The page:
Polar Stratospheric Clouds

Polar Stratospheric Clouds

Credit: Paul Newman, GSFC (NASA)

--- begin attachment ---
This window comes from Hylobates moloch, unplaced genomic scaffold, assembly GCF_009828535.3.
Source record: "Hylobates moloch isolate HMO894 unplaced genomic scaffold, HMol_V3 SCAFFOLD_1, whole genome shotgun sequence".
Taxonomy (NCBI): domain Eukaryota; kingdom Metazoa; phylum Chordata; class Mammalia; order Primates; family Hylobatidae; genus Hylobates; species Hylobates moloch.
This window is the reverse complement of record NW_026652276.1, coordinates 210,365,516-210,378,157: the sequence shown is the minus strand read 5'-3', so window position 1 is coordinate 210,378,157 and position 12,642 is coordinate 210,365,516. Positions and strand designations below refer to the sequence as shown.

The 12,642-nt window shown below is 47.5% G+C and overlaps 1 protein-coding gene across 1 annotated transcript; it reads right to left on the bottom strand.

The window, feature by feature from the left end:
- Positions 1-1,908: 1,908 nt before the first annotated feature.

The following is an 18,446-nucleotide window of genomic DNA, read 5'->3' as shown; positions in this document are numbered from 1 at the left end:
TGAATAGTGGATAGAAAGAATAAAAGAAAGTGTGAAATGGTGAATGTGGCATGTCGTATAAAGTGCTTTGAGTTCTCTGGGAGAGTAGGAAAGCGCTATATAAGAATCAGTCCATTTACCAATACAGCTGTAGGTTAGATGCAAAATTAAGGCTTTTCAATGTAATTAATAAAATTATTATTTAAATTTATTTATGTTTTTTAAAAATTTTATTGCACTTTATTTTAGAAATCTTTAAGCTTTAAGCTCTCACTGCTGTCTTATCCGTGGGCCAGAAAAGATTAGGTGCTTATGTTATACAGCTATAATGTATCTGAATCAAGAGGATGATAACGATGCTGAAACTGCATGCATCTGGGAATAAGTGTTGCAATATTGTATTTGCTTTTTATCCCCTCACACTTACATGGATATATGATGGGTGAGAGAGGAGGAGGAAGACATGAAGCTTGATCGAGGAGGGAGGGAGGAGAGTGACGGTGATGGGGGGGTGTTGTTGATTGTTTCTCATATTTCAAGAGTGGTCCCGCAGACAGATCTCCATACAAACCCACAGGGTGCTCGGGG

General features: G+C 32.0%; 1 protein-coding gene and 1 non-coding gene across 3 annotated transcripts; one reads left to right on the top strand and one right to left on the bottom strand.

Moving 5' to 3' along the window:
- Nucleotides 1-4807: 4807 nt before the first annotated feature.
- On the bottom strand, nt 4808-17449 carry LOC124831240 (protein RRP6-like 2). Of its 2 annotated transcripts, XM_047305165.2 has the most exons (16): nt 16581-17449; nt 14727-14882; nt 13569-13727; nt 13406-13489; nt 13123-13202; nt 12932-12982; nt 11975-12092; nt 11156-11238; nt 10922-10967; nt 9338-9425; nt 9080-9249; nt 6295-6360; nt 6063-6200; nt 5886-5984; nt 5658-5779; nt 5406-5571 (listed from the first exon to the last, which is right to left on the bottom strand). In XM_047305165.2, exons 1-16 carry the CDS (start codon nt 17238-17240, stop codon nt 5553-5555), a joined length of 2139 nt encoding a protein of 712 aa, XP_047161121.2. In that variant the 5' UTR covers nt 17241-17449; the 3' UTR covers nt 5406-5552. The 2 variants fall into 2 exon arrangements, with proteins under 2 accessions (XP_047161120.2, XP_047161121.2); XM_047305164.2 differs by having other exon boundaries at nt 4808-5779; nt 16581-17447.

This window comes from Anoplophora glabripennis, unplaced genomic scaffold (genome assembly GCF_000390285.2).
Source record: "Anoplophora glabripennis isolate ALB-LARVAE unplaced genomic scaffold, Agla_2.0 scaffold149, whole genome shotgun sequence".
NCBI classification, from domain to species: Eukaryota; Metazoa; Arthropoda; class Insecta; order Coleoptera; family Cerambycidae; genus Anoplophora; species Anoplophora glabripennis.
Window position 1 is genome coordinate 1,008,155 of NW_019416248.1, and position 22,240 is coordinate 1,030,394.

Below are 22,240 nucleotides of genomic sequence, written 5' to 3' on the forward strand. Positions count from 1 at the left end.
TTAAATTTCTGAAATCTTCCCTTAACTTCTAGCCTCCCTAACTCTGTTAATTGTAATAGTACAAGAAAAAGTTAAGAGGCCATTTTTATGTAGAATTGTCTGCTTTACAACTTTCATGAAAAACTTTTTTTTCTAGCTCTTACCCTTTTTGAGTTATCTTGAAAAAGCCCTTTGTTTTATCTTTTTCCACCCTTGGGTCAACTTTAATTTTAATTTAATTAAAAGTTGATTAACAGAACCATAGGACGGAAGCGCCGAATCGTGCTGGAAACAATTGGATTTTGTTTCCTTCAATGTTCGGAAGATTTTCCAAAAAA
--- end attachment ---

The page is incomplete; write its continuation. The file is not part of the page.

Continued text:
The bright, colorful clouds towards the top of this image are Polar Stratospheric Clouds (PSCs). Notice that the PSCs are far above the darker cirrus clouds at the bottom of the picture. Also called nacreous clouds, PSCs form in the lower stratosphere at altitudes between 15 and 25 km (about 50,000 to 80,000 feet), far above even the highest clouds in the troposphere. The temperature must be around -78° C (-108° F) for PSCs to form, so these clouds only occur in winter near the North and South Poles. There are two distinct types of Polar Stratospheric Clouds: Type I clouds are composed of nitric acid and water (and sometimes also sulfuric acid), while Type II clouds contain only water ice. The droplets and crystals in PSCs diffract sunlight into rainbow hues, so these clouds are often seen as brightly-colored wisps during morning or evening twilight.